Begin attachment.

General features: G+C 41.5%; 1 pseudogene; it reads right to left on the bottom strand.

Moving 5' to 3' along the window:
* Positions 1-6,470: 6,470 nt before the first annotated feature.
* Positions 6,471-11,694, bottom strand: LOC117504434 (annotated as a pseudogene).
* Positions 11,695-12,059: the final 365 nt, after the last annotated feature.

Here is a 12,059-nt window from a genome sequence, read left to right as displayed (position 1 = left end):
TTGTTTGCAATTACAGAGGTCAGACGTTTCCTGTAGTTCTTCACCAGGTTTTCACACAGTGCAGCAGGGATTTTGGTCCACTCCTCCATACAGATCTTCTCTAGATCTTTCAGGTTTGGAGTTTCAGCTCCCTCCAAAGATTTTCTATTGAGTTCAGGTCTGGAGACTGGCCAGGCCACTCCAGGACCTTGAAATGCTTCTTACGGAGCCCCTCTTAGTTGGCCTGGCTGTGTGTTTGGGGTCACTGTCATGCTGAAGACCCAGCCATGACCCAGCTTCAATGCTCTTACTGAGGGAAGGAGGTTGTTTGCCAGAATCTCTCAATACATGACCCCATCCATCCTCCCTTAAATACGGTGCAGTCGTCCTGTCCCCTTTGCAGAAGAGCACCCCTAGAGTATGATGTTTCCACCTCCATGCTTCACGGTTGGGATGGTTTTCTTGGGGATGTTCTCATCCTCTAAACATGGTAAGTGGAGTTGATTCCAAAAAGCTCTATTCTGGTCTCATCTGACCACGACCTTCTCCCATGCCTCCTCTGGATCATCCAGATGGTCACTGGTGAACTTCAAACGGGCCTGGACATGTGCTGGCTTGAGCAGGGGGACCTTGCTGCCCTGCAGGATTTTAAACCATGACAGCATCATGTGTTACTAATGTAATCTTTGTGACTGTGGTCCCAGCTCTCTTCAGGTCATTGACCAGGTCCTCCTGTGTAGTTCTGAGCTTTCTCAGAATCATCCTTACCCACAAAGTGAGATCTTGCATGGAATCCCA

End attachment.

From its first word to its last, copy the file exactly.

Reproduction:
General features: G+C 41.5%; 1 pseudogene; it reads right to left on the bottom strand.

Moving 5' to 3' along the window:
* Positions 1-6,470: 6,470 nt before the first annotated feature.
* Positions 6,471-11,694, bottom strand: LOC117504434 (annotated as a pseudogene).
* Positions 11,695-12,059: the final 365 nt, after the last annotated feature.

Here is a 12,059-nt window from a genome sequence, read left to right as displayed (position 1 = left end):
TTGTTTGCAATTACAGAGGTCAGACGTTTCCTGTAGTTCTTCACCAGGTTTTCACACAGTGCAGCAGGGATTTTGGTCCACTCCTCCATACAGATCTTCTCTAGATCTTTCAGGTTTGGAGTTTCAGCTCCCTCCAAAGATTTTCTATTGAGTTCAGGTCTGGAGACTGGCCAGGCCACTCCAGGACCTTGAAATGCTTCTTACGGAGCCCCTCTTAGTTGGCCTGGCTGTGTGTTTGGGGTCACTGTCATGCTGAAGACCCAGCCATGACCCAGCTTCAATGCTCTTACTGAGGGAAGGAGGTTGTTTGCCAGAATCTCTCAATACATGACCCCATCCATCCTCCCTTAAATACGGTGCAGTCGTCCTGTCCCCTTTGCAGAAGAGCACCCCTAGAGTATGATGTTTCCACCTCCATGCTTCACGGTTGGGATGGTTTTCTTGGGGATGTTCTCATCCTCTAAACATGGTAAGTGGAGTTGATTCCAAAAAGCTCTATTCTGGTCTCATCTGACCACGACCTTCTCCCATGCCTCCTCTGGATCATCCAGATGGTCACTGGTGAACTTCAAACGGGCCTGGACATGTGCTGGCTTGAGCAGGGGGACCTTGCTGCCCTGCAGGATTTTAAACCATGACAGCATCATGTGTTACTAATGTAATCTTTGTGACTGTGGTCCCAGCTCTCTTCAGGTCATTGACCAGGTCCTCCTGTGTAGTTCTGAGCTTTCTCAGAATCATCCTTACCCACAAAGTGAGATCTTGCATGGAATCCCA